Greek yogurt manufacturer Chobani has rejected an offer from global beverage company PepsiCo which sought a stake in the company. Chobani was approached by several parties in 2015, ultimately opting to work with Goldman Sachs to mull over the potential sale.

According to Reuters, the deal was called off in part because of PepsiCo’s terms. The beverage giant sought a majority stake in the company while Chobani was looking to sell a minority stake—reportedly about 20 percent.

Coca-Cola was also reported to be interested in the company, though it abandoned discussions to invest in the company last October citing Chobani was not the best fit for its products portfolio. Organic food producer WhiteWave Foods was also interested in a deal.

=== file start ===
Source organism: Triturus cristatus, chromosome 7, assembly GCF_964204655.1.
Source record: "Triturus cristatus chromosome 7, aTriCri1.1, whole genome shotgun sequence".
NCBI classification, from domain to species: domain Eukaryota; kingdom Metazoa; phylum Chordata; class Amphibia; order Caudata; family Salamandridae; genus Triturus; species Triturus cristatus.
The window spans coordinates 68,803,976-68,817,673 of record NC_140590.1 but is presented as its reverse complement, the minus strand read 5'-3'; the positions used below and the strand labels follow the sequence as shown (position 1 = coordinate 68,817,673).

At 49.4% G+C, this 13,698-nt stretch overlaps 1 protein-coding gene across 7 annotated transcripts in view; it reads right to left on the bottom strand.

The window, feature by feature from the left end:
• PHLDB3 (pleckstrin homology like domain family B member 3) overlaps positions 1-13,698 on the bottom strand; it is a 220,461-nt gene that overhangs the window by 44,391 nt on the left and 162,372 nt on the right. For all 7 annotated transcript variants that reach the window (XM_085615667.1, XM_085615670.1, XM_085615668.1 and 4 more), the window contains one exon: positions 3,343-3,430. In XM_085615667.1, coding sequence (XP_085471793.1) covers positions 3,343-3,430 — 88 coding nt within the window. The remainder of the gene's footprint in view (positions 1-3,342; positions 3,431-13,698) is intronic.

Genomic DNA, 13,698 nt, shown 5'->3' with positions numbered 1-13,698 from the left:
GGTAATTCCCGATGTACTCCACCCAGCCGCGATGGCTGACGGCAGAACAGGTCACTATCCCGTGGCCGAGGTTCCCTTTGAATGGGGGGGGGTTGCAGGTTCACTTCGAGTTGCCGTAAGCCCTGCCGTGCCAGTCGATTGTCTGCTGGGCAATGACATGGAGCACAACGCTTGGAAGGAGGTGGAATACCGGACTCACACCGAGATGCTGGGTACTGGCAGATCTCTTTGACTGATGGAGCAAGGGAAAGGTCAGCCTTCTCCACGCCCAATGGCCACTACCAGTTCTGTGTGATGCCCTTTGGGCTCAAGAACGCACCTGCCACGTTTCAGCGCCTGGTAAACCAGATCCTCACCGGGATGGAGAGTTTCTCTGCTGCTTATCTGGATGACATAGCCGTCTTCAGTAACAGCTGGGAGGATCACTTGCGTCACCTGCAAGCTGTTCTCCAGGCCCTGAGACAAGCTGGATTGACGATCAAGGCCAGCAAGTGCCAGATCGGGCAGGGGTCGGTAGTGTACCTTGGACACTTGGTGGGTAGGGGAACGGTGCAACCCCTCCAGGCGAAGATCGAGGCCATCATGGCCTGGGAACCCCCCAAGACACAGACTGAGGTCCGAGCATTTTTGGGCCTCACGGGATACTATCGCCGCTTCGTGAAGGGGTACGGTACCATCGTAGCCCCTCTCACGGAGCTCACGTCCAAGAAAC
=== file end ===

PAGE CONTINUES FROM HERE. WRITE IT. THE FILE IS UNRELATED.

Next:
While some food industry experts predict that Greek yogurt sales will begin to fade in coming years, it's difficult to overlook the role Greek varieties have played in resuscitating the overall US yogurt market, says market analyst Packaged Facts. According to Packaged Facts, one major factor is responsible for yogurt's dollar sales increase: Greek yogurt. The Greek yogurt subcategory has gone from being practically nonexistent more than half a dozen years ago – it was only about 1 percent of overall sales as recently as 2007, the year Chobani shipped its first products – to being the most important force shaping the industry. Greek yogurt accounts for more than half the industry's dollar sales, although Packaged Facts' estimates indicate growth has indeed begun to slow from its torrid pace of previous years.